4.  Break tradition, take the portraits before the ceremony!

This suggestion may sound similar to fingernails on a chalkboard to some parents, but the benefits are very rewarding.  By seeing your fiance before the ceremony in an intimate sneak peek session, you can open the door to knock out all portraits before the ceremony.  This will allow you to walk out of the ceremony, straight into reception.  Or better yet, it will allow you much more time and flexibility  to create some amazing portraits with your spouse once you are married.  Have your photographer document your first time seeing each other in an intimate setting before the ceremony.  The hugs, the smiles, the tears, and the whispers will add beautiful images to your wedding album.  After 5 or 10 minutes, bring in the wedding party and family members so that the group portraits can be made.  It’s a beautiful thing!

 

5.  Narrow down the number of portraits made

Do you really need separate portraits made with the Wedding Party?  Would it be better to take one portrait of everyone, then take more casual portraits later at the reception (with different members).  Do you really need to take one image with the Bride’s grandparents then another with the Groom’s grandparents, or could you bring in all grandparents for one big portrait?  (Of course, your grandparents may want an individual shot with you.  Please honor them if so).  Do you really need one portrait with your whole family including brothers and sisters, then another with just Mom and Dad?  Or can you get by with one portrait of everyone?   Think about how the images will be used.  If it’s practical to include more people in each portrait- it will help you get to the reception quicker, where more casual portraits can be made with smaller groups of people.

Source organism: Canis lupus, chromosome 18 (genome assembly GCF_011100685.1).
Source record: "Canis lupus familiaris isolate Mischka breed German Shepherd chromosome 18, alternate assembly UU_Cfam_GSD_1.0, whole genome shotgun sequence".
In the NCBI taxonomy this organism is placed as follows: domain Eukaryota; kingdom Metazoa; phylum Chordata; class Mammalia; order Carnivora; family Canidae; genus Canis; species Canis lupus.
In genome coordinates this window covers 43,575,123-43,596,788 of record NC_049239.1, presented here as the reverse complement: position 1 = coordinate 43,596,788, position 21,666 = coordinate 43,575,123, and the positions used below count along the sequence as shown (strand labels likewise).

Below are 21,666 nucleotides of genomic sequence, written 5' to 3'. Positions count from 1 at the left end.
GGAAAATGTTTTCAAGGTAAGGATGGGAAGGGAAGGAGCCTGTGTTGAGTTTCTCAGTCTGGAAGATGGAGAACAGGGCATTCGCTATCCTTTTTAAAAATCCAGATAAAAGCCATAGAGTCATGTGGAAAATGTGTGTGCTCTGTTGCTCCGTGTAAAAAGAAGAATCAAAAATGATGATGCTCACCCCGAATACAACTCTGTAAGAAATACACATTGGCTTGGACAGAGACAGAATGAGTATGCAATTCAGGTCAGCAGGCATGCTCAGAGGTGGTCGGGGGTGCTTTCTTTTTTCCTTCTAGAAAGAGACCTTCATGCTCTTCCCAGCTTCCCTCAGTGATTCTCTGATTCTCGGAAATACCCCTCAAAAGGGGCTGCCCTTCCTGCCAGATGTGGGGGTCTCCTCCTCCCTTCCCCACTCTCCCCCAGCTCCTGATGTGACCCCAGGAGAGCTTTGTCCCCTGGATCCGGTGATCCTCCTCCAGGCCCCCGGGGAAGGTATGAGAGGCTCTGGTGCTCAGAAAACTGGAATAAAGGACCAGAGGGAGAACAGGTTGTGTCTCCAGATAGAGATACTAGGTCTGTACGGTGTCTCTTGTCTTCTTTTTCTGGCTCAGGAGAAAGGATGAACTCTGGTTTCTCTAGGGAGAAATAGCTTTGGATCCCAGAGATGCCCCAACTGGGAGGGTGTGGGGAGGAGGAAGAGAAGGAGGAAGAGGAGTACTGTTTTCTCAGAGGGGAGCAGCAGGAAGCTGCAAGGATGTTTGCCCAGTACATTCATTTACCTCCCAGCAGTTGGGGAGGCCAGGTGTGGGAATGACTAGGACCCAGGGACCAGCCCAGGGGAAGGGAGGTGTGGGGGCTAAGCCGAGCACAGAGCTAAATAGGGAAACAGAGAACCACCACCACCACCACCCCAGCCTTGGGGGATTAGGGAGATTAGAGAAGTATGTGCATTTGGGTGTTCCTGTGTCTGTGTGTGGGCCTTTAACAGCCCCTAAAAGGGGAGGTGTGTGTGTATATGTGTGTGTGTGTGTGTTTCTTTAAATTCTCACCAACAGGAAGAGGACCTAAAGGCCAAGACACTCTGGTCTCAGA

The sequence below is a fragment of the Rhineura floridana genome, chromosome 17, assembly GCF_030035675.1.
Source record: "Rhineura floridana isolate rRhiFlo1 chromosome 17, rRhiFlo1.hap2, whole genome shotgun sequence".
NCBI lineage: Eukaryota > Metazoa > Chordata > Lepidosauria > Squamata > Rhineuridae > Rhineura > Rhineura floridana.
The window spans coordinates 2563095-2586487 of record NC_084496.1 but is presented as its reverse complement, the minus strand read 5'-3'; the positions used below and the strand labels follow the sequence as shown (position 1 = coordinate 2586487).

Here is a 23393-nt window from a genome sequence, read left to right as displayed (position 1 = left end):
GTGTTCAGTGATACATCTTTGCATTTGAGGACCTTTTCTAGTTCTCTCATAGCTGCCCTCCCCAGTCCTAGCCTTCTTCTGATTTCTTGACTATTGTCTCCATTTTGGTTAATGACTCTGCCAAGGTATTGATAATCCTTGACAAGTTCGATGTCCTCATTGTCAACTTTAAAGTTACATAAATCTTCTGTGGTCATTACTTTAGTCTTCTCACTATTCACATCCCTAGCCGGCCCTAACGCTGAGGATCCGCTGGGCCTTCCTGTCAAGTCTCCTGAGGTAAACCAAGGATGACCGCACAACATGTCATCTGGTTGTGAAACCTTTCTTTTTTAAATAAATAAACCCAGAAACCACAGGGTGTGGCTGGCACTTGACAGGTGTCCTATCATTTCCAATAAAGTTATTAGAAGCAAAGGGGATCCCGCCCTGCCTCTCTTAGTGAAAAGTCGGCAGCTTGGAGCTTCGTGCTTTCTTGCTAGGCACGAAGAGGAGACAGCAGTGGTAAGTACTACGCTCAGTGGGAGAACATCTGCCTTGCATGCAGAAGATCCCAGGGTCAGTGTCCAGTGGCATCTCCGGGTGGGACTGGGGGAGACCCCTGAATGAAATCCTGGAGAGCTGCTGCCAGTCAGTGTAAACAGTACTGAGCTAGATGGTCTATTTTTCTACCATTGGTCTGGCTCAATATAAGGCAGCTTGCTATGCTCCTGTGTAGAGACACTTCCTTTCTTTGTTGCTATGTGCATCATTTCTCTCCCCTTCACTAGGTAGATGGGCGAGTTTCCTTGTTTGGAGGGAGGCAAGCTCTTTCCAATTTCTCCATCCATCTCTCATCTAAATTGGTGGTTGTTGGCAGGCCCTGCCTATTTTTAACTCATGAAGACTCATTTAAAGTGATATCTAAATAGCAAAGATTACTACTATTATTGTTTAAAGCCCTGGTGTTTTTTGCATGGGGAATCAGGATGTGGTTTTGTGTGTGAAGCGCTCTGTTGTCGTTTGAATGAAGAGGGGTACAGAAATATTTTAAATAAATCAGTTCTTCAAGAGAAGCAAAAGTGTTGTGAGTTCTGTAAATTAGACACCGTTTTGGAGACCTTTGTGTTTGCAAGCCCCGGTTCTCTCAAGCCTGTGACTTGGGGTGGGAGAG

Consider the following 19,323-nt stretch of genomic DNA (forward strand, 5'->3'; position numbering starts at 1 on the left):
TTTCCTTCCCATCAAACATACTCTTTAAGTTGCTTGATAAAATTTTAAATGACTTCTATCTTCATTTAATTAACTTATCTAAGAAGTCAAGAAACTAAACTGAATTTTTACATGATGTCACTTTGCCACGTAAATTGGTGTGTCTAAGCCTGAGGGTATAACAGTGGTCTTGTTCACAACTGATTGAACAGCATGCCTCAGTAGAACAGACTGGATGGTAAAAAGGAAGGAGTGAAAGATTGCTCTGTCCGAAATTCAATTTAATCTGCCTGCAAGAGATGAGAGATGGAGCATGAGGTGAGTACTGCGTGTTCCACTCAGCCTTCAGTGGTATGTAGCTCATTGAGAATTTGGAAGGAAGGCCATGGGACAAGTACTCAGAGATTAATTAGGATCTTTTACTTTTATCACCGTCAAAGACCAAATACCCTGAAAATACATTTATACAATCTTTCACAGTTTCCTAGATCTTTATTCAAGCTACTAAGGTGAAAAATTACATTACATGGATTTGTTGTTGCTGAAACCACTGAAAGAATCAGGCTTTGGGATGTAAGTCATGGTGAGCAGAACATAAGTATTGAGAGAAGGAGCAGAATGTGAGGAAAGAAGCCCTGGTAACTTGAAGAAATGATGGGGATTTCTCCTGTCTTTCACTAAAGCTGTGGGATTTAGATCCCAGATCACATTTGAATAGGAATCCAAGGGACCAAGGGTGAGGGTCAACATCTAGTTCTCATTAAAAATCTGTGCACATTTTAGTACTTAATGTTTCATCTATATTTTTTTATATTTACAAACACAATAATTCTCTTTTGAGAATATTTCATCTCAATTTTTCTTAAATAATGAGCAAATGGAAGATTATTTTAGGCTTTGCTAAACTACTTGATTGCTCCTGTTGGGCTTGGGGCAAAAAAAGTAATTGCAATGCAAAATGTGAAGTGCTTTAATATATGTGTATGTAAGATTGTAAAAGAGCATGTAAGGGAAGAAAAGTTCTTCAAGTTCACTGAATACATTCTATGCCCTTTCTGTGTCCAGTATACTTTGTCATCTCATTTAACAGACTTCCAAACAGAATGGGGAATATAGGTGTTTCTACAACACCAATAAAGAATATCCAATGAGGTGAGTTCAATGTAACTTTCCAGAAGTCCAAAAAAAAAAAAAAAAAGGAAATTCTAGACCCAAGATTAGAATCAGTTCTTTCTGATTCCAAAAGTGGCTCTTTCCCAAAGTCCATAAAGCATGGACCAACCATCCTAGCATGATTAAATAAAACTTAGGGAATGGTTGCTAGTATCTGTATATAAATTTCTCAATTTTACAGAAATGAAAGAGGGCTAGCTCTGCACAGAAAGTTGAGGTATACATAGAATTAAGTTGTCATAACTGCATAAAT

Cheese 🙂

  1. Mandie: Great post! I shared on FB, couldn't agree more! January 26, 2010 at 10:46 am
  2. Khara Plicanic: amen! ;) January 26, 2010 at 9:47 am
  3. Evelyn: Mark, I'm with Valarie...could not have said it better either! Line leader is the best. I tell the bride to employ either a bossy (kidding, of course...heehee!) bridesmaid or a friend who doesn't mind having a list with the order of group shots. This way, that designated person has the list, lines them up, and we roll on through....thanks for sharing, friend. AWWW...I can't wait to get back HOME!!! Love my Louisiana people. :) GO SAINTS!!! January 26, 2010 at 12:11 am
  4. Valerie Metrejean: Oh how I wish I could share this with every couple I meet! Could not have said it better myself! January 25, 2010 at 10:43 pm
    • admin: Please feel free to share :) I think these few things could eliminate lots of stress from the wedding day for any bride. Thanks Valerie! January 25, 2010 at 11:29 pm
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What not to look for in a wedding photographer

Thanks to my friend Scott Neumeyer for this jewel:

  1. courtney: Hhaahaha PERFECT! That is hilarious. August 9, 2009 at 4:05 am